All Things Glorious and True

Kat Asharya

I met Kat back in zine times, when people made friends through trades and letters, and those friends were often a combination of allies, collaborators, and maybe even the cool cousins you might not have had in your given family. As such I distinctly remember getting one of Kat’s zines and going to rent Breathless because she used stills from the film as background art — a quietly expansive moment in my film appreciation history. It was telling reading this collection of essays from Kat’s departed blog NOGOODFORME that I was familiar with most of the films she mentions either because I reflexively continued following her suggestions or I developed similar interests.

NOGOODFORME started as a fashion blog but evolved into a team effort with two other once-zinesters, Liz and Laura. (This book only includes Kat’s work, but Liz and Laura continue to blog together at Strawberry Fields Whatever.) Over time the blog became less specifically about fashion and more generally about pop culture, and this collection includes sections on movies, music, celebrity icons, life and love, as well as style. I didn’t realize how much I missed Kat’s writing on this blog, though I do follow her where she writes now on katasharya.com. These essays include her breezy wisdom, as well as a cheerfully irreverent feel. Since NOGOODFORME only partially focused on contemporary topics and trends, the pop culture references mostly come from a place of lasting interest, giving this book a similarly enduring quality, plus Kat’s commentary on various pieces adds some context and dimension.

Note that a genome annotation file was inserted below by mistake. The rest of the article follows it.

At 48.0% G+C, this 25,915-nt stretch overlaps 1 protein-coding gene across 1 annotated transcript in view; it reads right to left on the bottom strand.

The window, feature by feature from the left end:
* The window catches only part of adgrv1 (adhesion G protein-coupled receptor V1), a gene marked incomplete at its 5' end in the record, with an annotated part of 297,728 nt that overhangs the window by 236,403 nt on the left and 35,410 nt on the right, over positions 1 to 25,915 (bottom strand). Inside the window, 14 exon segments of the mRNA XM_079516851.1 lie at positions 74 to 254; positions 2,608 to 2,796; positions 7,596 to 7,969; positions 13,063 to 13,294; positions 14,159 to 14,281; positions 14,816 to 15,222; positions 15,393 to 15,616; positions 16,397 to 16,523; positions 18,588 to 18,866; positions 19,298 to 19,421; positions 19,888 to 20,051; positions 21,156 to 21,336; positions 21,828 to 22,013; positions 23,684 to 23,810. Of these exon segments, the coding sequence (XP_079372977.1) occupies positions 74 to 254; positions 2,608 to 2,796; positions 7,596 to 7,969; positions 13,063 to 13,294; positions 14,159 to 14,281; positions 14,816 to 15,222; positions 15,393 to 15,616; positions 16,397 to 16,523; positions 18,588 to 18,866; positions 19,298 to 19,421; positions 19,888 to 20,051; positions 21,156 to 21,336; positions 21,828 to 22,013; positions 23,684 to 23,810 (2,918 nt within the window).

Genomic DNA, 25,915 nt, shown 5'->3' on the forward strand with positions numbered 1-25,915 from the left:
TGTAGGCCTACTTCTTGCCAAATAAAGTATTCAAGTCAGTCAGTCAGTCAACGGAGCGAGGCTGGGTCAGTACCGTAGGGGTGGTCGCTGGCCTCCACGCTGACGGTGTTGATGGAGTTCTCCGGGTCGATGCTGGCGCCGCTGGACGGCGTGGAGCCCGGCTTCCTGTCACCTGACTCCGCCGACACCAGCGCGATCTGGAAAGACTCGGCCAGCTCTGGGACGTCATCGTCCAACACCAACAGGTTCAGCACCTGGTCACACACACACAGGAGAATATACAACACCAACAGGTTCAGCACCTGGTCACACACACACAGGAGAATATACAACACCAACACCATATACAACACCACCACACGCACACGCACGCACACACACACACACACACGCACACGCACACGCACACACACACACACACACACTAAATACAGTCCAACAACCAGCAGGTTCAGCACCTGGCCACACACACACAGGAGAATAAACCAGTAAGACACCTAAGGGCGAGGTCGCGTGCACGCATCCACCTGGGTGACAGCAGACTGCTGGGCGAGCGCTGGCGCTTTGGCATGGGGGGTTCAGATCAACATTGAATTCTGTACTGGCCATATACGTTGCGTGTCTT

An example of the offhand depth of her writing, Kat opens her take on “Dopest Shit We’ll Wear This Fall” by prefacing:

At some point in life you make a decision to be a verb instead of an adjective, and you run with it — especially when you realize what it is you are running towards and not away from. It doesn’t mean you lose your poetic nature, your fanciful imagination or your freedom, but it does mean you’re all systems go and anti-autopilot. Clothes can either enable or disable you; I’m firmly of the camp that they should be part of your mission and it’s perilous to ignore them.

In a scary bit of internet ephemerality, after Kat had collected her writing offsite merely out of casual curiosity, the site was hacked and years of entries were lost, making this book both a farewell and an archive.